According to Alexander (1985), the ten most frequently occurring strategy implementation problems include underestimating the time needed for implementation and major problems surfacing that had not been anticipated, in addition uncontrollable factors in the external environment had an adverse impact. Another problem is when management style is not appropriate for the strategy being implemented, they cite the example of the “entrepreneurial risk taker may be an ideal candidate for a strategy involving growth, but may be wholly inappropriate for retrenchment” (Reed and Buckley, 1988, p. 68).Major surveys in the UK and North America regarding the practices of SMA in the late 1980s and up to 1994, resulted to the conclusion that there had been a low level adoption of SMA techniques despite the views that SMA techniques were generally regarded by adopters as useful and the intention to adopt it in the future. This can be supported by the adoption rate of ABC of 10 per cent in few companies and other study surveys that resulted of 32 per cent of companies reported using ABC and a further 28 per cent planned to use the technique. Although the adoption rate and survey still low, but there are number of firm still using ABC as a pilot studies and it is only a matter of time for the wide-scale of adoption.
Besides the perception of moving to ABC can have short time profit, and there will be unfavorable changes to employee’s performance report in response to the new costing information, the analysis of the study perceived it as too early for the propriety of changes taking place. Moreover, in the years following there is evidence of increased adoption of SMA continued to be weak. Others claimed that SMA was still ill-defined and most of the SMA research was at the conceptual level (Tomkins and Carr, 1996)
3.2 Accountant’s role in adopting and implementing SCM
According to the North American perspective. In one of the studies, Robin Cooper expressed doubt in the accountant’s role in adopting and implementing SCM would ever occur due to his opinion that accountant did not have the ability to learn ‘new trick’. This is because Cooper highlighted that SCM activity was developing outside of the view of the accounting profession. However, Shank disagreed with the Cooper’s view for saying that accountants are “intellectually and emotionally un-equipped” for the transformations (Shank, 2007, p.359). Shank pointed out that accountants have the intellects and can be trained to adopt the broad focus needed for the transition to SCM.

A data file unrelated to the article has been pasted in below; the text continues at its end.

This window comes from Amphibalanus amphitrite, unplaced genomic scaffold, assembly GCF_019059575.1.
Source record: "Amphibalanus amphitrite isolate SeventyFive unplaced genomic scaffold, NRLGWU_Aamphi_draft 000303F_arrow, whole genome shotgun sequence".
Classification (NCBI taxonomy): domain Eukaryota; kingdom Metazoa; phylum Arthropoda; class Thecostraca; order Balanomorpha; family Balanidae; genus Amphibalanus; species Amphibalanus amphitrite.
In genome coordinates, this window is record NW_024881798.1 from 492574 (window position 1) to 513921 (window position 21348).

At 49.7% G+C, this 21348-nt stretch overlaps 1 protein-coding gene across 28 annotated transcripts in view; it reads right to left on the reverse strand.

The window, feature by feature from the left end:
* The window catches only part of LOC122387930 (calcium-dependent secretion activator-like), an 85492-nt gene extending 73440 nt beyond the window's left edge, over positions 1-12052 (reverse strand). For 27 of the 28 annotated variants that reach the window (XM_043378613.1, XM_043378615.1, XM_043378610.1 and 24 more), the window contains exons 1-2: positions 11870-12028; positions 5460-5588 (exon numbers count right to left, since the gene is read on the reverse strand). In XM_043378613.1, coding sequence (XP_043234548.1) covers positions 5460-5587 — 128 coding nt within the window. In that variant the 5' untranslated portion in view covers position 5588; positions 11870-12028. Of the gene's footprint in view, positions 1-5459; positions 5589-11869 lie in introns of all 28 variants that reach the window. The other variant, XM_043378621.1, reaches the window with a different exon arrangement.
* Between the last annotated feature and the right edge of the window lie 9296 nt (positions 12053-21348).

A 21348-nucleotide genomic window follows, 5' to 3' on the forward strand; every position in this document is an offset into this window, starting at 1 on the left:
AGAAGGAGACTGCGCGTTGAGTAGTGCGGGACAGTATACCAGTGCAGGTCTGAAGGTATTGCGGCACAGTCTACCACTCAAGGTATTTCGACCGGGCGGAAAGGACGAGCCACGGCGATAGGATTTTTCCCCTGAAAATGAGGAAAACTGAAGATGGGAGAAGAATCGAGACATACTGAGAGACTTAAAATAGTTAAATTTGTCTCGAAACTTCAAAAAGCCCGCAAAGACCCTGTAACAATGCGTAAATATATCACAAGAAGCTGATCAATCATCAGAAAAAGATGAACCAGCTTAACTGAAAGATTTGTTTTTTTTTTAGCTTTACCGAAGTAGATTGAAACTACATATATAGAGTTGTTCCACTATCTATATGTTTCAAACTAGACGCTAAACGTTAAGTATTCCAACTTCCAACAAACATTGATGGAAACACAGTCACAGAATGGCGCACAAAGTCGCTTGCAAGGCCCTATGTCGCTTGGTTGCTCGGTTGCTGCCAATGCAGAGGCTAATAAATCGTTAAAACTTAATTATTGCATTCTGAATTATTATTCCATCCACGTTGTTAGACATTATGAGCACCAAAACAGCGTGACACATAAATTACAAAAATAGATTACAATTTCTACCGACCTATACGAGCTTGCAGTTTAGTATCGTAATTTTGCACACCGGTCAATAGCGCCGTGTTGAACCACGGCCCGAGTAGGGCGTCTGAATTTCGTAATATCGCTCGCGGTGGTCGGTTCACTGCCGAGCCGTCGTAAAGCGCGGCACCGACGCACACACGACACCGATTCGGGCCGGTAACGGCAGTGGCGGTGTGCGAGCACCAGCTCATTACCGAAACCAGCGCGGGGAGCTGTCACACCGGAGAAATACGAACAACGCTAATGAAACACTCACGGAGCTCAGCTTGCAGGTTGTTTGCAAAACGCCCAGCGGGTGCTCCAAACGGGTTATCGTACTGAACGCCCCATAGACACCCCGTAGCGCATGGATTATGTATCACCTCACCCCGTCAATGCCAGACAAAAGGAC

Other study conducted by Simmond, claimed that SMA was “spreading rapidly in practice” and that “management accountant are spending a significant proportion of their time and effort in collecting and estimating cost, volume, and price data on competition and calculating the relative strategic position of a firm and its competitors as a basis for forming business strategy” (Simmonds, 1981, p. 26). However, there is another disagreement in later year regarding simmond’s claim when several writer maintained that such practices have not been adopted widely (Guilding et al., 2000; Lord, 1994, 1996; Shank, 2007).
Bromwich (1990) provided persuasive arguments in favor of SMA, which draws on economic theories compared to previous study that relied on common sense to justify the case for SMA. In his study, he stated the need to release “management accounting from factory floor” to assist and meet global challenges in product markets, and allow management accountant to focus on the firm’s value added relative to competitors. Firm’s value added in this perspective can be such as the competitive advantage gain compared from other firms, quality services or product that can be provided to the customers and etc. Management accountant then should be contributing their ideas and ability to achieve this matter by working out with management and production team to be able costing various products that will offer the consumer cheapest price in a profitable way and compete with the other firm to be a price leader.
3.3 Strategic management accounting techniques